Apparently worn out by the controversy of previous years, Sardou began to write more personal, introspective songs. "En chantant" was tinged with nostalgic memories of his childhood and "Aujourd'hui peut-être" paid tribute to his dead father while the song "Je vole" evoked the sensation of breaking away from his parents. 1978 was marked by two happy events. Babette gave birth to another son, Davy, in June and Michel met Didier Barbelivien, who went on to become one of his regular songwriters.
In the early 80's Sardou appeared to be 'calming down'. The controversial songs of old had been replaced by soothing ballads about Ireland ("Les lacs de Connemara" in 81) or exotic evocations of Africa ("Afrique adieu" in 82). But in 1983 signs of the old Sardou controversy flared again with the release of "Vladimir Ilitch" (a violently protest against the Communist regime). "La Débandade", a song Sardou co-wrote with Pierre Delanoé, and "Les deux écoles", a song in defence of public schools, caused another scandal in 1984. Yet in spite of a new wave of 'anti-Sardou' protest fans still flocked to see the singer on tour and in concert at the Palais des Congrès in Paris (in 83 and 85). Sardou somehow managed to find time in the midst of his busy touring and recording schedule to star in Michel Jullien's 1983 film "L'été de nos quinze ans" and take part in the famous "Paris Dakar" rally twice (in 84 and 85).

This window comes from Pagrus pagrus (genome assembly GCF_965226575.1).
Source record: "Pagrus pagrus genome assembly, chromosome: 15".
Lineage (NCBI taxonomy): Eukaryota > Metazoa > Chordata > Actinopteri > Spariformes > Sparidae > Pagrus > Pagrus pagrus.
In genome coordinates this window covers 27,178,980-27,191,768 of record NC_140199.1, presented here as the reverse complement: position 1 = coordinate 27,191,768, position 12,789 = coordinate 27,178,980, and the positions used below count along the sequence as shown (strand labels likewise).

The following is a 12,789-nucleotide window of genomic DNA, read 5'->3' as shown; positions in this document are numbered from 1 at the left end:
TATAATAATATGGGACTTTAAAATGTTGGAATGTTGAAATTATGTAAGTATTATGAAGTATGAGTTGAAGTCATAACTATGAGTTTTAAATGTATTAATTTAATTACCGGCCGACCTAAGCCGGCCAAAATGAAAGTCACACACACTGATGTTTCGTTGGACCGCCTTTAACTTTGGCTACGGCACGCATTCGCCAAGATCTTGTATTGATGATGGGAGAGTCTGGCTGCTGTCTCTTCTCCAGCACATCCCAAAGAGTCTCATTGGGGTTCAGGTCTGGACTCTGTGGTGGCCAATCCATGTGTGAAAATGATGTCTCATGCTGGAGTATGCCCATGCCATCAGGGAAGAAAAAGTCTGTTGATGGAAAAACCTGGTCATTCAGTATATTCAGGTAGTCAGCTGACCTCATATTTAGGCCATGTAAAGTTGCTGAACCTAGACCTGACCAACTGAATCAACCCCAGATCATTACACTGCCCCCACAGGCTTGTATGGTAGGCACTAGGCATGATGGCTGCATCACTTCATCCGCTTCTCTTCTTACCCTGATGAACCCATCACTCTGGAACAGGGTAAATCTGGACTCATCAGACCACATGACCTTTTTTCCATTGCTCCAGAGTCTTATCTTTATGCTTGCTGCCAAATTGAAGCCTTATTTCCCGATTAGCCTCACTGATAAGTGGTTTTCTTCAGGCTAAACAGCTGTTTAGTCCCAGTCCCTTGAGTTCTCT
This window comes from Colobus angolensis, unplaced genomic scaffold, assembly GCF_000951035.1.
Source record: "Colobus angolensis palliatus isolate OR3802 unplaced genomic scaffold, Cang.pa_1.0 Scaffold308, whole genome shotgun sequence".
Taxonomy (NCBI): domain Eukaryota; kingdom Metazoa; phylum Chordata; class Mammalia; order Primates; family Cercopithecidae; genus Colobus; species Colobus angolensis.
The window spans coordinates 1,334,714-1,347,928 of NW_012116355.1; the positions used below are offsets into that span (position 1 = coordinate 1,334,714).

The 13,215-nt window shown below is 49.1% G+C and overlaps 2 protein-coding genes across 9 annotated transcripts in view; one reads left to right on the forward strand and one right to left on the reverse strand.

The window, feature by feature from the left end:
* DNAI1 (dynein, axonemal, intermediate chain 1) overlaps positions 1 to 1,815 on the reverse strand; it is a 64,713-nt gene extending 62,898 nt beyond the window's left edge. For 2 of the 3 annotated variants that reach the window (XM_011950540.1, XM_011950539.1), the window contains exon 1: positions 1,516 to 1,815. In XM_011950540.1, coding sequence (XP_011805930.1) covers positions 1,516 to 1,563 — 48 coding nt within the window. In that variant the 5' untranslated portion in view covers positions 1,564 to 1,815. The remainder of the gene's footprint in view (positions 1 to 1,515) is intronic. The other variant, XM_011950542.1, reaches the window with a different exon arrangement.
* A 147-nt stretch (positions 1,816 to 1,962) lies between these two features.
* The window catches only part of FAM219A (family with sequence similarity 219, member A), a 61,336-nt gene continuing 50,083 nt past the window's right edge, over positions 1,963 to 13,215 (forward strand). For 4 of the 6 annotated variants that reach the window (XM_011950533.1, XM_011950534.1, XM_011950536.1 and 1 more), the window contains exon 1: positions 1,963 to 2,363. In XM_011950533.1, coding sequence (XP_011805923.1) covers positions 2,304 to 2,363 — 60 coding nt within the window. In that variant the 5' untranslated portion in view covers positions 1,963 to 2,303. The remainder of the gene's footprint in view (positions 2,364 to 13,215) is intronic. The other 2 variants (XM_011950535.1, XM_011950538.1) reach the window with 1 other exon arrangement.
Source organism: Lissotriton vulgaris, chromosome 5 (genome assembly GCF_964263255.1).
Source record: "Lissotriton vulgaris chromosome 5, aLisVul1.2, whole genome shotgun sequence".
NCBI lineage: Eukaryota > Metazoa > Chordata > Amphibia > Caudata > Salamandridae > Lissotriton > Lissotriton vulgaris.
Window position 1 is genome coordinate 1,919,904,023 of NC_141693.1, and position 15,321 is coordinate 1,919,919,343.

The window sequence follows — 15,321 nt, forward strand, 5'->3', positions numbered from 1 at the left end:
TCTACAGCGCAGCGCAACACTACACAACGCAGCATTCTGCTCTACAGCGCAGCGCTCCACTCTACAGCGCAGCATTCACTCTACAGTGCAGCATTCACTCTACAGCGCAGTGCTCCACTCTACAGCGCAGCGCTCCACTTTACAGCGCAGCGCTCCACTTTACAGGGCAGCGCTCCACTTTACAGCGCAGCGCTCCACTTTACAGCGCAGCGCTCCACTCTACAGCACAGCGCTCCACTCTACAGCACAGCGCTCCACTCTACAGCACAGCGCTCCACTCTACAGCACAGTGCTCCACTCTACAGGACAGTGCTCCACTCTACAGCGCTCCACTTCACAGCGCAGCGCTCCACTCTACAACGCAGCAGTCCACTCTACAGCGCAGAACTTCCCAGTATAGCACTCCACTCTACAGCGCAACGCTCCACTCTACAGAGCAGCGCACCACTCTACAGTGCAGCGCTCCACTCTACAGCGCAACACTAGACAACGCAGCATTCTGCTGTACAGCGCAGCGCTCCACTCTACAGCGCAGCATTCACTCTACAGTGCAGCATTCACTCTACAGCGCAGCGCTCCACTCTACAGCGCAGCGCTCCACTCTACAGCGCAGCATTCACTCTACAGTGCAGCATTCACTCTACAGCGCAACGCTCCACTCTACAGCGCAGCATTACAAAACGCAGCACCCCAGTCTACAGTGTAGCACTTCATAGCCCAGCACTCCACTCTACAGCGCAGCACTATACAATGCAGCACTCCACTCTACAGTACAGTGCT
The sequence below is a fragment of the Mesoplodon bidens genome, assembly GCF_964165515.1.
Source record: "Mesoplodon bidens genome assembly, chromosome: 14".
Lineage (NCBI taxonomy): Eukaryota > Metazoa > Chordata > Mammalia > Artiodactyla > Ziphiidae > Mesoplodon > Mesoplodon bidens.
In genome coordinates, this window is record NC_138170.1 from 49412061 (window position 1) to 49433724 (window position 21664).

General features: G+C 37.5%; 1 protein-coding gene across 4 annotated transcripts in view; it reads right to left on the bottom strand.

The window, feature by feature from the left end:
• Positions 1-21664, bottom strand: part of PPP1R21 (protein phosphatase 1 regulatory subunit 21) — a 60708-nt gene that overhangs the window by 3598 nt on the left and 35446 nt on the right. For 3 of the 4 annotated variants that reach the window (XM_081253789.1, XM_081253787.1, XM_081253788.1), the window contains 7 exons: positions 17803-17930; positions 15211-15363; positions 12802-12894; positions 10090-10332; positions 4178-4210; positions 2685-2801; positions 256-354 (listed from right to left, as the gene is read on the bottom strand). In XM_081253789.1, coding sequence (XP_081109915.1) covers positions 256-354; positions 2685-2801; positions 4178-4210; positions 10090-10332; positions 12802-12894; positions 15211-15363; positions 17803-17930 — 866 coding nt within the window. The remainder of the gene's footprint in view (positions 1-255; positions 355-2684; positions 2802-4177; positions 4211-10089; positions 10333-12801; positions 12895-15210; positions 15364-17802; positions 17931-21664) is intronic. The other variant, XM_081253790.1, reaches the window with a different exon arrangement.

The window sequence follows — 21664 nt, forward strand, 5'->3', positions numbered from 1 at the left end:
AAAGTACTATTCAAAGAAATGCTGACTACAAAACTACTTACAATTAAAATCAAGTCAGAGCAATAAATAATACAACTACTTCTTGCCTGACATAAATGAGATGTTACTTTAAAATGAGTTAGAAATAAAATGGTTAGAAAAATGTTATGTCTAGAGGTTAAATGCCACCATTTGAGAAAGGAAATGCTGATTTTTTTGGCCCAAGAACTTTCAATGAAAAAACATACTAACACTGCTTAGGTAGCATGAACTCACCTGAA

The "Enfoirés" Tour